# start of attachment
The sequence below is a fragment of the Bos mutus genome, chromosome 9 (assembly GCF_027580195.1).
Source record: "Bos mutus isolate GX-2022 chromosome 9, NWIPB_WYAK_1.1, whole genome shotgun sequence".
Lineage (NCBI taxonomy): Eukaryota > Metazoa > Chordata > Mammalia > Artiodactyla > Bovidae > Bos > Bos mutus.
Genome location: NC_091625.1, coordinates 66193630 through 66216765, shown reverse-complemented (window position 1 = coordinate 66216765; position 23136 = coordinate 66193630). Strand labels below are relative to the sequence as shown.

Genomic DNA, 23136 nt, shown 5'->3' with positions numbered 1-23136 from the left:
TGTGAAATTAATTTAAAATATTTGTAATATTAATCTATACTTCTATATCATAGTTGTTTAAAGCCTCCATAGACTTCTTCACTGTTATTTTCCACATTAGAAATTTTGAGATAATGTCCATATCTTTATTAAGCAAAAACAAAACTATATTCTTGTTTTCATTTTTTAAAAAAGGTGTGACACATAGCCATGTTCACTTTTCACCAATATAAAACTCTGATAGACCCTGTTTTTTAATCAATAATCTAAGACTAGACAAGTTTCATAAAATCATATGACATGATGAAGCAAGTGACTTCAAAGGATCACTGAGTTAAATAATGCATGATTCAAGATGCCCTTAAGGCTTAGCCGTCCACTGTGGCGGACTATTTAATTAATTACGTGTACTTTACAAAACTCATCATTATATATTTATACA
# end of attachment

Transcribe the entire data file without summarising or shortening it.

The sequence below is a fragment of the Bos mutus genome, chromosome 9 (assembly GCF_027580195.1).
Source record: "Bos mutus isolate GX-2022 chromosome 9, NWIPB_WYAK_1.1, whole genome shotgun sequence".
Lineage (NCBI taxonomy): Eukaryota > Metazoa > Chordata > Mammalia > Artiodactyla > Bovidae > Bos > Bos mutus.
Genome location: NC_091625.1, coordinates 66193630 through 66216765, shown reverse-complemented (window position 1 = coordinate 66216765; position 23136 = coordinate 66193630). Strand labels below are relative to the sequence as shown.

Genomic DNA, 23136 nt, shown 5'->3' with positions numbered 1-23136 from the left:
TGTGAAATTAATTTAAAATATTTGTAATATTAATCTATACTTCTATATCATAGTTGTTTAAAGCCTCCATAGACTTCTTCACTGTTATTTTCCACATTAGAAATTTTGAGATAATGTCCATATCTTTATTAAGCAAAAACAAAACTATATTCTTGTTTTCATTTTTTAAAAAAGGTGTGACACATAGCCATGTTCACTTTTCACCAATATAAAACTCTGATAGACCCTGTTTTTTAATCAATAATCTAAGACTAGACAAGTTTCATAAAATCATATGACATGATGAAGCAAGTGACTTCAAAGGATCACTGAGTTAAATAATGCATGATTCAAGATGCCCTTAAGGCTTAGCCGTCCACTGTGGCGGACTATTTAATTAATTACGTGTACTTTACAAAACTCATCATTATATATTTATACA